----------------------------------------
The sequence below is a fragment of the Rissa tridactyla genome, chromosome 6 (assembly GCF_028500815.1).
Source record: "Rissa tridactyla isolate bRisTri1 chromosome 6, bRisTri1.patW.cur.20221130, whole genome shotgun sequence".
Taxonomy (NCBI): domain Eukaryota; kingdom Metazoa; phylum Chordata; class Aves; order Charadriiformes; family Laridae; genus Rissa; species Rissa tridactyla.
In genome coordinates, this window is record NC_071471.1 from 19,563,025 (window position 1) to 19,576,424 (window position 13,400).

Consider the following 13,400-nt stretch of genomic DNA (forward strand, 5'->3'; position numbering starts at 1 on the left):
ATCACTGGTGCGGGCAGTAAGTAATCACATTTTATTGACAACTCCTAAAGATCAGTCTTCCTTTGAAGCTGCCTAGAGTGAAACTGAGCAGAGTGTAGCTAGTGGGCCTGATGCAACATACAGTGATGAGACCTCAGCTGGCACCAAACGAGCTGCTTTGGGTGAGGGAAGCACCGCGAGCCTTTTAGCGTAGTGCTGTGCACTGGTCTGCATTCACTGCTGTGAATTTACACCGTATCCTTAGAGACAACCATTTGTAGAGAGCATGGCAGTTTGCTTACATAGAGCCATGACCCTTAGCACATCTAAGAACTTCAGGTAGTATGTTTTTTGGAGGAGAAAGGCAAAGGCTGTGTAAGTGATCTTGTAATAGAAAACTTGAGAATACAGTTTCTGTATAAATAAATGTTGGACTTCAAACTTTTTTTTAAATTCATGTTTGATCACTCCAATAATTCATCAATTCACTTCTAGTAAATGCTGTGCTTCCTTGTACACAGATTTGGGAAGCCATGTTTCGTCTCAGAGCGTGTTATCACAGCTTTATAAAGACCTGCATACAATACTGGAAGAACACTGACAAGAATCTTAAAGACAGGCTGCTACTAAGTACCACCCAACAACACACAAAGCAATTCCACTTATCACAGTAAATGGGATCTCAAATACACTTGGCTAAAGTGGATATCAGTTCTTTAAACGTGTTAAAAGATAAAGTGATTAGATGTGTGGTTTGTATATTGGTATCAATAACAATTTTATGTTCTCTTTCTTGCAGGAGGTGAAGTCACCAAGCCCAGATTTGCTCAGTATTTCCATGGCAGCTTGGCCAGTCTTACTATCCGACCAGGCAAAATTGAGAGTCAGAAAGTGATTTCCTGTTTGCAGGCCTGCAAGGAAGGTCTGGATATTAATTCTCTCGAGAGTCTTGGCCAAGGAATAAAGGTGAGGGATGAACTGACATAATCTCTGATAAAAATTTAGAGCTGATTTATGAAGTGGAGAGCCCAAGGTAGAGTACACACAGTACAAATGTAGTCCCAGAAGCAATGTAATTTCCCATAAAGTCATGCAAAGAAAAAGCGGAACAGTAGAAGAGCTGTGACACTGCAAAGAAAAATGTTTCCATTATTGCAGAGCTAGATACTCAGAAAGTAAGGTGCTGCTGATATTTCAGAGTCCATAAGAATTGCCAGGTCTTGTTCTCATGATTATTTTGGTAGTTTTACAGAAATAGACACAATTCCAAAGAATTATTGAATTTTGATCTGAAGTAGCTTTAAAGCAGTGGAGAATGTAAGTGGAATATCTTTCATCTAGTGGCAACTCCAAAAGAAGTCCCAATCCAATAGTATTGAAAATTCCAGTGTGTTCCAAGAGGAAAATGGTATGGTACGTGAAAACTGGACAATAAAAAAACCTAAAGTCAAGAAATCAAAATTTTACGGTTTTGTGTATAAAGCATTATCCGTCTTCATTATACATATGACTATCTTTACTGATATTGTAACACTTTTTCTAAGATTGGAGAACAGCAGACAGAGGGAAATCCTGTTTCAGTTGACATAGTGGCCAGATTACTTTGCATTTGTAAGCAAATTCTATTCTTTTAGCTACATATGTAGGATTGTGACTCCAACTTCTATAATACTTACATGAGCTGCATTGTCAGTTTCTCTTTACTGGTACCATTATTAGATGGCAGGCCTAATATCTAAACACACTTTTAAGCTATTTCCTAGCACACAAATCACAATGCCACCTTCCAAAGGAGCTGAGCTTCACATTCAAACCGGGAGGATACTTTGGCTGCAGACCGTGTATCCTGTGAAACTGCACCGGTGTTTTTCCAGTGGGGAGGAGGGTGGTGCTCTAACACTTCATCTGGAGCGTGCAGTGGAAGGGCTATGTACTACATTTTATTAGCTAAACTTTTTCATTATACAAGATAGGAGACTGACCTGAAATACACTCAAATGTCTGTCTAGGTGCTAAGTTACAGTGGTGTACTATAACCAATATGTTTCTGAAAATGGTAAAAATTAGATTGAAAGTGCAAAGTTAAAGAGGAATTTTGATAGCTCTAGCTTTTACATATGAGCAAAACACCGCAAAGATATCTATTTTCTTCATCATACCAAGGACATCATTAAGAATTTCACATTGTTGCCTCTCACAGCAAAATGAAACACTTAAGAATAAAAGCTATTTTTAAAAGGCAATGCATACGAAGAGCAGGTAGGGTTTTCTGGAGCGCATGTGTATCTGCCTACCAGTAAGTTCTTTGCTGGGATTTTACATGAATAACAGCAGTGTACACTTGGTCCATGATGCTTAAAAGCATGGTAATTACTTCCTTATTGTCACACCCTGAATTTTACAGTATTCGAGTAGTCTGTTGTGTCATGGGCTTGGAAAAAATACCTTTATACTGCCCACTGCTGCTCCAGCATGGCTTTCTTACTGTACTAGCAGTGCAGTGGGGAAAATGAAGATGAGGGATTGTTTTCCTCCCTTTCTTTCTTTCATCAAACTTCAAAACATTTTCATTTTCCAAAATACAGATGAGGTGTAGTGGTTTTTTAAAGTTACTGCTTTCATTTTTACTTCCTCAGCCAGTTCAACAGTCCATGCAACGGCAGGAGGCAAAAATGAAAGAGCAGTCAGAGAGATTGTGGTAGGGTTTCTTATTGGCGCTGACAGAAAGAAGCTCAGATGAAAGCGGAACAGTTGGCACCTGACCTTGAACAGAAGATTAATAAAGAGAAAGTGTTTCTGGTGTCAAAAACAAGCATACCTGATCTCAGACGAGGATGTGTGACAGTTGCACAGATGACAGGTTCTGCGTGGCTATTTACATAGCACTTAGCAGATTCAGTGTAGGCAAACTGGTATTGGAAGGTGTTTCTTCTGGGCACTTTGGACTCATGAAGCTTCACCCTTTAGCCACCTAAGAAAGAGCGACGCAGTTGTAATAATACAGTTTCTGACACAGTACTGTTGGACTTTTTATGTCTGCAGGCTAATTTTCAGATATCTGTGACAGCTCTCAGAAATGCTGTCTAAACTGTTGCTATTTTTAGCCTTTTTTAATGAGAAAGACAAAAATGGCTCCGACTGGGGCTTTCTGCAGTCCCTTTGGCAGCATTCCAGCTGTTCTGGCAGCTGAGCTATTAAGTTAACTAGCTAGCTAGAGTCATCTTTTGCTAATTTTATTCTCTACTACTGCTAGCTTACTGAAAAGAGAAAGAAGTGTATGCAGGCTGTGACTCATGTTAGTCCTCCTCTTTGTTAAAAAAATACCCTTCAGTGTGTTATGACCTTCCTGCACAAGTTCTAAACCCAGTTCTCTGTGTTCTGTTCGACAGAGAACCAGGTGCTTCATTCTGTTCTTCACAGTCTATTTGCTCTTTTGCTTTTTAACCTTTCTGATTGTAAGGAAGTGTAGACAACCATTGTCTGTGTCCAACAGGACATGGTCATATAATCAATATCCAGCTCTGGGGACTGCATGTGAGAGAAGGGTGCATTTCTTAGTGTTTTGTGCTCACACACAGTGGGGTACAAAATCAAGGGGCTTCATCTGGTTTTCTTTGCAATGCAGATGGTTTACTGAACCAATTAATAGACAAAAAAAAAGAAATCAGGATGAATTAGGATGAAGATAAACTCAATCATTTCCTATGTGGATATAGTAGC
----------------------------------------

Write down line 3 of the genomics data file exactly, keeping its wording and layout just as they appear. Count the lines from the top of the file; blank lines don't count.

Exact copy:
Taxonomy (NCBI): domain Eukaryota; kingdom Metazoa; phylum Chordata; class Aves; order Charadriiformes; family Laridae; genus Rissa; species Rissa tridactyla.